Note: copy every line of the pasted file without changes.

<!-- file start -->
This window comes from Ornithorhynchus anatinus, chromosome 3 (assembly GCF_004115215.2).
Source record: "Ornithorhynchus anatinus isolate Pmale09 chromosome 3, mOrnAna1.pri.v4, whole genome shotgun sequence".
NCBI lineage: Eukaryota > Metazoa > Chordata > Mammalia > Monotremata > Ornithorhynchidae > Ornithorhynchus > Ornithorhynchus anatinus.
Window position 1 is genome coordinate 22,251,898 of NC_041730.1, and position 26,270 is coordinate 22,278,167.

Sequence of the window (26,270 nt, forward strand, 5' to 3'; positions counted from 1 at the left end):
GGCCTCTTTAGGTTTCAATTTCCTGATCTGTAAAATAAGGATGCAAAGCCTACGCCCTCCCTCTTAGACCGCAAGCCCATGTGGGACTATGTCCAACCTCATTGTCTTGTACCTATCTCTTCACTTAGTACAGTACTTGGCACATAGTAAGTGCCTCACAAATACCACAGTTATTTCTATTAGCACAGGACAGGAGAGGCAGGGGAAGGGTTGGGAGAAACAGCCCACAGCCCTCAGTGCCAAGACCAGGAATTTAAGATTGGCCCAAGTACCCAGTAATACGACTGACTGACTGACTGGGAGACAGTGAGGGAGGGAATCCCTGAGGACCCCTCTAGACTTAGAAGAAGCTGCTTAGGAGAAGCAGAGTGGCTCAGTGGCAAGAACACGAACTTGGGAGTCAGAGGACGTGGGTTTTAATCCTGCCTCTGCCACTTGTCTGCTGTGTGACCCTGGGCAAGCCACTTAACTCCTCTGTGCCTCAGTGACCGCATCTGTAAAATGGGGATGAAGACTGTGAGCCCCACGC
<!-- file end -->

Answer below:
This window comes from Ornithorhynchus anatinus, chromosome 3 (assembly GCF_004115215.2).
Source record: "Ornithorhynchus anatinus isolate Pmale09 chromosome 3, mOrnAna1.pri.v4, whole genome shotgun sequence".
NCBI lineage: Eukaryota > Metazoa > Chordata > Mammalia > Monotremata > Ornithorhynchidae > Ornithorhynchus > Ornithorhynchus anatinus.
Window position 1 is genome coordinate 22,251,898 of NC_041730.1, and position 26,270 is coordinate 22,278,167.

Sequence of the window (26,270 nt, forward strand, 5' to 3'; positions counted from 1 at the left end):
GGCCTCTTTAGGTTTCAATTTCCTGATCTGTAAAATAAGGATGCAAAGCCTACGCCCTCCCTCTTAGACCGCAAGCCCATGTGGGACTATGTCCAACCTCATTGTCTTGTACCTATCTCTTCACTTAGTACAGTACTTGGCACATAGTAAGTGCCTCACAAATACCACAGTTATTTCTATTAGCACAGGACAGGAGAGGCAGGGGAAGGGTTGGGAGAAACAGCCCACAGCCCTCAGTGCCAAGACCAGGAATTTAAGATTGGCCCAAGTACCCAGTAATACGACTGACTGACTGACTGGGAGACAGTGAGGGAGGGAATCCCTGAGGACCCCTCTAGACTTAGAAGAAGCTGCTTAGGAGAAGCAGAGTGGCTCAGTGGCAAGAACACGAACTTGGGAGTCAGAGGACGTGGGTTTTAATCCTGCCTCTGCCACTTGTCTGCTGTGTGACCCTGGGCAAGCCACTTAACTCCTCTGTGCCTCAGTGACCGCATCTGTAAAATGGGGATGAAGACTGTGAGCCCCACGC